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. . . is for Qin

Qin Bingwen (1803-1873), Chinese
“Landscape after Wang Meng”

Hanging scroll, ink and color on paper
105 x 40 cm. (41 1/4 x 15 3/4 in.)

“Done in emulation of the surviving ideas of Huanghao Shanqiao (Wang Meng). Shuming (Wang Meng) and Yuanzhen (Ni Zan) were friends. Shuming’s density avoided the sparseness of Yuanzhen, but when complete, the brush and inkwork of Yuanzhen’s sparse fields and by-ways were extremely dense, while the brush and inkwork of Shuming’s dense fields and by-ways were very sparse. The two masters were still different while yet being the same. But those who haven’t gone to the Yueyang Pavilion, and personally seen Immortal Lu playing his flute, should rein in and stop, cover and (put out) the lamp, for (otherwise) within mistakes there will be mistakes. Painted and inscribed by Qin Bingwen, called Yiting.”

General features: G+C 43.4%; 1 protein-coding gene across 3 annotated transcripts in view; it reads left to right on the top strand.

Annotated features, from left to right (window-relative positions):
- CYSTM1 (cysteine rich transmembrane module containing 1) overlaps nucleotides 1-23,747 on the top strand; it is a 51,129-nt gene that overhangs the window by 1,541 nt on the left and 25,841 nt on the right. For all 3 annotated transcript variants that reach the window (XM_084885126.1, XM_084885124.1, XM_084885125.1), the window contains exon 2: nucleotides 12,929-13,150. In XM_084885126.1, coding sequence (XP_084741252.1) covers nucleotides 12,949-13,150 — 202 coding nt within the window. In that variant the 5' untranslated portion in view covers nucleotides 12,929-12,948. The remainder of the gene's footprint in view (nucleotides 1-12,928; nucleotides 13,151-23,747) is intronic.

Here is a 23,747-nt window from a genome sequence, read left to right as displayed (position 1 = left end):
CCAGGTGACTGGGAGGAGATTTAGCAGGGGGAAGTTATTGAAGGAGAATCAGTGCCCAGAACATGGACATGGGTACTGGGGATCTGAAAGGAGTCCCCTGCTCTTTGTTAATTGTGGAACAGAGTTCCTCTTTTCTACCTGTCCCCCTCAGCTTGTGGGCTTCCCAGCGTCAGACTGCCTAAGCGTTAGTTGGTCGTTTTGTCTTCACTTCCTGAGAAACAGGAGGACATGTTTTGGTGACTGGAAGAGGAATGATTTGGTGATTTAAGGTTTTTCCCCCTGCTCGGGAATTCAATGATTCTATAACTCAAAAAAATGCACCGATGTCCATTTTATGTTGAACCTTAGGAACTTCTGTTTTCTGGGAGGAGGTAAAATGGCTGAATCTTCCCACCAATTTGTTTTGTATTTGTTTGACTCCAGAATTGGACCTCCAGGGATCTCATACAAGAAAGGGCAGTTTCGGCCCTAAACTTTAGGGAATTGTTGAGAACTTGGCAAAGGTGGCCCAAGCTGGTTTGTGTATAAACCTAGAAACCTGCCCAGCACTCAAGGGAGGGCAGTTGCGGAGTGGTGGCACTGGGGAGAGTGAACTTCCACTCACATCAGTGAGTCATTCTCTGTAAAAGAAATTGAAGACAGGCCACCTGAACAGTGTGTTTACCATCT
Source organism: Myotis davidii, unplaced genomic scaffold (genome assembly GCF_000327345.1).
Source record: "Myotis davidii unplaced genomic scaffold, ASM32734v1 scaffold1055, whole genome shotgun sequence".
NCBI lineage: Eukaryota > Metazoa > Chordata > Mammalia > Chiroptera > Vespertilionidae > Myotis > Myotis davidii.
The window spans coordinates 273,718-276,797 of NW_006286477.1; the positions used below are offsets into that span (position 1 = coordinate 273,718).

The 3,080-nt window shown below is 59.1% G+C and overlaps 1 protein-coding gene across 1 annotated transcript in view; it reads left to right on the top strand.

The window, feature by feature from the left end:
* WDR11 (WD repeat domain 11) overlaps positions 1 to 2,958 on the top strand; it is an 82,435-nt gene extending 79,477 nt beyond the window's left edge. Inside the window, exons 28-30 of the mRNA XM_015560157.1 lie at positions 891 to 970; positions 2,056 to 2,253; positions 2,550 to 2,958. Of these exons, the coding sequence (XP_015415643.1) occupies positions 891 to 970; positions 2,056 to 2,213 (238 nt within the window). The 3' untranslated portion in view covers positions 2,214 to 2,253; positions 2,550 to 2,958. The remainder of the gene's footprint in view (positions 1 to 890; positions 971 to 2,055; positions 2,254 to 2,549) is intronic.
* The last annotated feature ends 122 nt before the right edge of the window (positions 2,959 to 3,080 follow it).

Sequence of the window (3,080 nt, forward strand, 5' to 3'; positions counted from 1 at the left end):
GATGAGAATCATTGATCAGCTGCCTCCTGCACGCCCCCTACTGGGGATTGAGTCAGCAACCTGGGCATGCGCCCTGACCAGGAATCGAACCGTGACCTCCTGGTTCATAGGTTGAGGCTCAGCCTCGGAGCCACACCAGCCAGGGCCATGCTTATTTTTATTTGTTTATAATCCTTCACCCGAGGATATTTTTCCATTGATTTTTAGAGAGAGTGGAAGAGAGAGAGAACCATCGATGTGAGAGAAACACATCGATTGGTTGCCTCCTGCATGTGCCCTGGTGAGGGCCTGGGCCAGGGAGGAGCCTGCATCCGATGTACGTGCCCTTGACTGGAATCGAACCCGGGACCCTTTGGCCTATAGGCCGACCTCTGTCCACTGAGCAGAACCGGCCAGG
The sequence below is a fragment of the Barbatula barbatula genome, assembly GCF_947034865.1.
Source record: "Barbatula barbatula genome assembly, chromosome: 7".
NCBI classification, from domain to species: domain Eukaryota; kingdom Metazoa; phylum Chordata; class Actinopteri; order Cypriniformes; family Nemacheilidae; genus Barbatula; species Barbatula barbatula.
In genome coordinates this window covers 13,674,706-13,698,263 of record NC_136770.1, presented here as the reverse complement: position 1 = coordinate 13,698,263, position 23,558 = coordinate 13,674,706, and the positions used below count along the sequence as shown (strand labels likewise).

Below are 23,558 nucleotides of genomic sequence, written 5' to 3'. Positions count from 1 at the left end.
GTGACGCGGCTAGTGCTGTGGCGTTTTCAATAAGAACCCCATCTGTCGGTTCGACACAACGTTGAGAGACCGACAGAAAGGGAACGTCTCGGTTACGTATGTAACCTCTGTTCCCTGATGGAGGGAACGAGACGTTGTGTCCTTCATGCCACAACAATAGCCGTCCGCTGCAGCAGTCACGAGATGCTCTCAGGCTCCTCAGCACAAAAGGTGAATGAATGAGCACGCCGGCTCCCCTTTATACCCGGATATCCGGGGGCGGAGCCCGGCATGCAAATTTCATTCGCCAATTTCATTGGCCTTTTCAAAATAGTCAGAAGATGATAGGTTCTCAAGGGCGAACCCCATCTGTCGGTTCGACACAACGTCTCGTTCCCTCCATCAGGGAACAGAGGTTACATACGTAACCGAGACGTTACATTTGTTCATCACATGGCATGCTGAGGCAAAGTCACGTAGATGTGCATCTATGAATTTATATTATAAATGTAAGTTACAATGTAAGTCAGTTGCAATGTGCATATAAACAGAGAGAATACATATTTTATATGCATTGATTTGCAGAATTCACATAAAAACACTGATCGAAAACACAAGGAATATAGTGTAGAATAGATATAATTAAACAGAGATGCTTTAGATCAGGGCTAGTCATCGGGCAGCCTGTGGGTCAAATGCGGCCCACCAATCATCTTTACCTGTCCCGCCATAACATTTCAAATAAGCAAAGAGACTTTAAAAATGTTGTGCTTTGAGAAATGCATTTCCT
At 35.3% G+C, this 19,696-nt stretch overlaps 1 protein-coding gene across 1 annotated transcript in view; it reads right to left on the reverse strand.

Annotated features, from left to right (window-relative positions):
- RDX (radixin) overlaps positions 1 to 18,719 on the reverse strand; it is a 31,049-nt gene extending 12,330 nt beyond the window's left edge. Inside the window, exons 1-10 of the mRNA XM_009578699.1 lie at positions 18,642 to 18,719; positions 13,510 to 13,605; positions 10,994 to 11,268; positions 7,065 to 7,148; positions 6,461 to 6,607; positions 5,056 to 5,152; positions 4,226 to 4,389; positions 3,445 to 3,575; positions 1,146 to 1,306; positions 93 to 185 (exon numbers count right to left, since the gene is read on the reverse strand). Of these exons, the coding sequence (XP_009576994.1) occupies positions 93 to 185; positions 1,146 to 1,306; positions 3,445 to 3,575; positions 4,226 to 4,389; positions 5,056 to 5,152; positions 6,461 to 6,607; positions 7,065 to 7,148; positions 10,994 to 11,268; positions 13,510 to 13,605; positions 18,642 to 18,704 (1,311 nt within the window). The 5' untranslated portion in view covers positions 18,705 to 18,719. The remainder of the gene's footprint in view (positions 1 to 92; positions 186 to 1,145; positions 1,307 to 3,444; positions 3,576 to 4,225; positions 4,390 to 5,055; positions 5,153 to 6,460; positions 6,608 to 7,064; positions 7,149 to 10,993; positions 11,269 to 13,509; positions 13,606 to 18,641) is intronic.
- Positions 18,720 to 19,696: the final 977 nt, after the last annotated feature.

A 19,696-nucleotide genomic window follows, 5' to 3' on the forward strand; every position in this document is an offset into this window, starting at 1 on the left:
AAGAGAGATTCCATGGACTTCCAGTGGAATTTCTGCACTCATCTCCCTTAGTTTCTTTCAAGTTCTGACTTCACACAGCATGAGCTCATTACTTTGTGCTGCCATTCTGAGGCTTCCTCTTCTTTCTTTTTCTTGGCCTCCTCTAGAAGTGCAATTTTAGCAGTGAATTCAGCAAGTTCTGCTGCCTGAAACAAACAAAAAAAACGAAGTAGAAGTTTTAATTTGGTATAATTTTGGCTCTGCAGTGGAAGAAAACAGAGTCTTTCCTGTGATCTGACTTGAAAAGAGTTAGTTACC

Artist’s seals:
Yiting; Yanyun shihua

Qin Bingwen was born in Wuxi near Suzhou on Lake Tai. He earned a zhuren degree in 1840 and subsequently held office as Secretary in the Ministry of Revenue. He is best known today as an important collector and connoisseur, his collection of 339 paintings having been catalogued by his grandson Qin Qian in 1929. Most of Qin’s own paintings are inscribed as having been done after Yuan masters and such Ming artists as Shen Zhou, but very often his works are close in style to the early Qing or orthodox masters who preceded him, such as Wang Shimin.

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